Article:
Our agent is still trying to set up the Parents@Play TV show and action figures. Meanwhile, pretty much everyone else seems to have one (the Kardashians? Really?). Over the next few months we’ll devote occasional columns to toys and games with TV and/or movie tie-ins. This week, we take a look at one character who’s made the transition from small screen to big, and a family of characters who seem perfectly content—for the time being—with being on TV. Keep your eye out for dinosaurs, minions, superheroes, and more.
Amazing Zhus (Cepia)
After a brief hiatus, Cepia has brought back the much loved Zhu Zhu pets, and they’re cuter, fuzzier, and smarter than ever. Cepia also expanded the Zhu Zhu family by introducing the pets’ cousins, the Amazing Zhus, who will dazzle with you with jaw-dropping feats of magic. There are two types of Amazing Zhus: the hat-wearing magicians—The Great Zhu and Madame Zhu—and the stunt pets Kardini, Dynamo, Picadilly, and Abra. There’s definitely a family resemblance: the Amazing Zhus and the Zhu Zhus are all adorable, they make cute sounds, the electronics and robotics are amazing, and they’ll keep your child (and you) entertained for hours. The main difference is that the Amazing Zhus are hard plastic instead of plush. Both magicians come with a card trick and magic wand and retail for about $30. The stunt pets are sold separately or in multiples, each for about $13. Batteries are included. http://www.cepia.com/
Amazing Zhus Magic Tricks (Cepia)
With the Amazing Zhus Magic Tricks, your child becomes the magician—and those stunt pets start earning their keep. The pets can jump off a high dive into a bucket of water 20 zhu-zhu sized stories below (that’s about three feet for humans), perform a nail-biting, death-defying tightrope walk through a ring of fire, dance and spin on a circus ball, and vanish (and rematerialize) in a magical, disappearing box. The effects are clever and are easy enough for small hands to control. Plus, your preschooler will love the confidence and applause that comes from mystifying audiences. Each trick is sold separately and prices range from about $8 to $18. http://www.cepia.com/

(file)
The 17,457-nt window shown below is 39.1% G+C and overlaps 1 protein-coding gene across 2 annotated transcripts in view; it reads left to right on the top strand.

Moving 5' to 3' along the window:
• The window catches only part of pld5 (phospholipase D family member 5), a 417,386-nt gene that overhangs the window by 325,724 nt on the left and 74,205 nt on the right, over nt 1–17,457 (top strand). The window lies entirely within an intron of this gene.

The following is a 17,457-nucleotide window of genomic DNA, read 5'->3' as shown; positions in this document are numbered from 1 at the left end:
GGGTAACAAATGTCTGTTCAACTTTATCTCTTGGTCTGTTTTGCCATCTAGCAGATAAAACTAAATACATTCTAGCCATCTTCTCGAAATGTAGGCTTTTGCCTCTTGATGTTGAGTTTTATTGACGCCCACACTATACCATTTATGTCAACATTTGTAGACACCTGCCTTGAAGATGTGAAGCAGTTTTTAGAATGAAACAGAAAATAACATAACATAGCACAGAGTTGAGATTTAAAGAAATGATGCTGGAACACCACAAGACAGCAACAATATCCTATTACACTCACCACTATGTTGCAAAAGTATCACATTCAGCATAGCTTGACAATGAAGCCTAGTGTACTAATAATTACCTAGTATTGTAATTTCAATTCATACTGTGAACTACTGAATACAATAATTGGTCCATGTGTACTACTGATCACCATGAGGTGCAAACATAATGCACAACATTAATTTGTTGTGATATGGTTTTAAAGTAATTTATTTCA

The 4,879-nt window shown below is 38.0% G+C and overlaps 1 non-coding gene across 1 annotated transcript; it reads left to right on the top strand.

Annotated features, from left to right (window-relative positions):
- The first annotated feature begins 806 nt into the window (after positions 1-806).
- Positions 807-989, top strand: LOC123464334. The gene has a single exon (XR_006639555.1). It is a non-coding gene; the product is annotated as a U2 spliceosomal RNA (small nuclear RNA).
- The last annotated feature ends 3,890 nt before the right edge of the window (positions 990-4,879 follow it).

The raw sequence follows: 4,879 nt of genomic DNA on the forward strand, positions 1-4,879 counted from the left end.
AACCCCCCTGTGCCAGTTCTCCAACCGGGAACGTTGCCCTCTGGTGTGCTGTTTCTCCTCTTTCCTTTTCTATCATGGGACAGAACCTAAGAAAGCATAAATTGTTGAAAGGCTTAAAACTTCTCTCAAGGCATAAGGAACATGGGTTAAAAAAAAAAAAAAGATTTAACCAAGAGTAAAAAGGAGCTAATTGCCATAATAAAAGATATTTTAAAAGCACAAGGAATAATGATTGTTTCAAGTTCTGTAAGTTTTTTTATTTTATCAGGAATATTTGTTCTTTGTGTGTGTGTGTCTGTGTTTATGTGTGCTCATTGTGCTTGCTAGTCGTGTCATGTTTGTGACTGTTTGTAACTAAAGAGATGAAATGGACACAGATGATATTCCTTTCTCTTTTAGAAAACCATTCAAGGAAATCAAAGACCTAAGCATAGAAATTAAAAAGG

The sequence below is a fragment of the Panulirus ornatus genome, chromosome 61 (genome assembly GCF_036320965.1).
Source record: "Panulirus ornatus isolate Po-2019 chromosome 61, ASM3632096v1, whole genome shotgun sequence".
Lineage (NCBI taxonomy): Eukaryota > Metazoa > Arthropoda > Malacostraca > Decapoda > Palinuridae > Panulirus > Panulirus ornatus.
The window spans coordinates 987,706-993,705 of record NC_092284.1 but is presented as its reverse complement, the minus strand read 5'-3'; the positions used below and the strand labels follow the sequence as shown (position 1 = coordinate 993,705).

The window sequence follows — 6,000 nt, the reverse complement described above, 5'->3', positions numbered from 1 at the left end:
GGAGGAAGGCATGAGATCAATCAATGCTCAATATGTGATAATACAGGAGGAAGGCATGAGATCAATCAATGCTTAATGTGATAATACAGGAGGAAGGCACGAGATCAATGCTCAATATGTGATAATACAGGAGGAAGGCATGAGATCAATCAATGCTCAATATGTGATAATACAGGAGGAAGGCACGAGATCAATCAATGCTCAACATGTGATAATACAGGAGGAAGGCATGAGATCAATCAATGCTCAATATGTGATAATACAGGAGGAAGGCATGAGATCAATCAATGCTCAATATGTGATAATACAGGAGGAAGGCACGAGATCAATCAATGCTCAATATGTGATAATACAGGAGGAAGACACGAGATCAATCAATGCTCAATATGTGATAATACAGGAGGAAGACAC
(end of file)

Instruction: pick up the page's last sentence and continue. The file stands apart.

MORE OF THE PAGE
SpongeBuddy Squarepants (Nickelodeon)
SpongeBob’s worldwide appeal—like the Kardashains’—still baffles us. But there’s one area where SpongeBob beats the Squarepants off of the Kardashians: he has his own movie, and a whole line of toys to go with hit. The SpongeBuddy, like the “real” SpongeBob, is squishy to the touch and will get you smiling (and sometimes groaning) no matter how hard you try to avoid it. His eyes and mouth move, he makes all sorts of sound effects, and he tells a variety of G-rated jokes. He’s also wonderfully interactive. If you turn him upside down, he’ll complain, and if you ignore him for more than a few minutes, he’ll make a few sarcastic comments and then go to sleep—complete with snoring. He’s available wherever you buy your toys for about $30.
SpongeBob Talking Krabby Patty Maker (Nickelodeon)
Unlike SpongeBuddy, this SpongeBob is made of hard plastic. He’s also not as talkative: most of what he does say is directed at the “tasty, juicy, scrumptious, warm, steamy” Krabby Patties. But he’s still a lot of fun to play with. Besides a wisecracking sense of humor, he comes with 12 accessories, including a fry pan, grill that makes realistic sizzling sounds), a spatula, fries, and ketchup. And, of course, there are the stackable patty pieces which let budding chefs assemble their own Krabby Patties—with or without cheese. All you need is some salt and a couple of AA batteries (included). Retails for about $25 everywhere.